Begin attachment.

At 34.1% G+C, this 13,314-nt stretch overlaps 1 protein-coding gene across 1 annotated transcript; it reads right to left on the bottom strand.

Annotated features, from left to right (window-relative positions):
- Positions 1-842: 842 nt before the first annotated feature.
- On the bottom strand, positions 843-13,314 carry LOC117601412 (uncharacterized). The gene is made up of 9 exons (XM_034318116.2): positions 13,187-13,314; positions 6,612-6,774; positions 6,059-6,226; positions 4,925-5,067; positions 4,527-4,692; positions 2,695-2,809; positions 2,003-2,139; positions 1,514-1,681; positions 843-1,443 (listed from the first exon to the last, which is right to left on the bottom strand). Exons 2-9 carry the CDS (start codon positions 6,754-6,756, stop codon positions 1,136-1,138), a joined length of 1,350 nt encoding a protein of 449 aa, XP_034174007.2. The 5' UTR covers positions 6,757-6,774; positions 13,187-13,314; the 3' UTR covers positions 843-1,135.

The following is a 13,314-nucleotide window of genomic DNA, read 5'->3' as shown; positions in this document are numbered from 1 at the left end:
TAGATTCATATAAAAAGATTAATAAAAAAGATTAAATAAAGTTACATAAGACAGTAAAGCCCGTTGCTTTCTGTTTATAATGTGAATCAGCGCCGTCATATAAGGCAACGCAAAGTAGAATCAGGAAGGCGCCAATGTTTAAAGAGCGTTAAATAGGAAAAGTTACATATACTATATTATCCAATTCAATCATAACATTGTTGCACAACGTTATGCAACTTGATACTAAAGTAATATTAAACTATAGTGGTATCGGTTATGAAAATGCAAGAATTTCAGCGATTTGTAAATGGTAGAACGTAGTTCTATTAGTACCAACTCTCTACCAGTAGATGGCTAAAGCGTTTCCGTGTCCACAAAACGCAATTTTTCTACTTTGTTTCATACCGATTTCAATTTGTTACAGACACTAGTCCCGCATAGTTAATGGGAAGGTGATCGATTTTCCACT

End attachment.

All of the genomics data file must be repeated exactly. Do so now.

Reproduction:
At 34.1% G+C, this 13,314-nt stretch overlaps 1 protein-coding gene across 1 annotated transcript; it reads right to left on the bottom strand.

Annotated features, from left to right (window-relative positions):
- Positions 1-842: 842 nt before the first annotated feature.
- On the bottom strand, positions 843-13,314 carry LOC117601412 (uncharacterized). The gene is made up of 9 exons (XM_034318116.2): positions 13,187-13,314; positions 6,612-6,774; positions 6,059-6,226; positions 4,925-5,067; positions 4,527-4,692; positions 2,695-2,809; positions 2,003-2,139; positions 1,514-1,681; positions 843-1,443 (listed from the first exon to the last, which is right to left on the bottom strand). Exons 2-9 carry the CDS (start codon positions 6,754-6,756, stop codon positions 1,136-1,138), a joined length of 1,350 nt encoding a protein of 449 aa, XP_034174007.2. The 5' UTR covers positions 6,757-6,774; positions 13,187-13,314; the 3' UTR covers positions 843-1,135.

The following is a 13,314-nucleotide window of genomic DNA, read 5'->3' as shown; positions in this document are numbered from 1 at the left end:
TAGATTCATATAAAAAGATTAATAAAAAAGATTAAATAAAGTTACATAAGACAGTAAAGCCCGTTGCTTTCTGTTTATAATGTGAATCAGCGCCGTCATATAAGGCAACGCAAAGTAGAATCAGGAAGGCGCCAATGTTTAAAGAGCGTTAAATAGGAAAAGTTACATATACTATATTATCCAATTCAATCATAACATTGTTGCACAACGTTATGCAACTTGATACTAAAGTAATATTAAACTATAGTGGTATCGGTTATGAAAATGCAAGAATTTCAGCGATTTGTAAATGGTAGAACGTAGTTCTATTAGTACCAACTCTCTACCAGTAGATGGCTAAAGCGTTTCCGTGTCCACAAAACGCAATTTTTCTACTTTGTTTCATACCGATTTCAATTTGTTACAGACACTAGTCCCGCATAGTTAATGGGAAGGTGATCGATTTTCCACT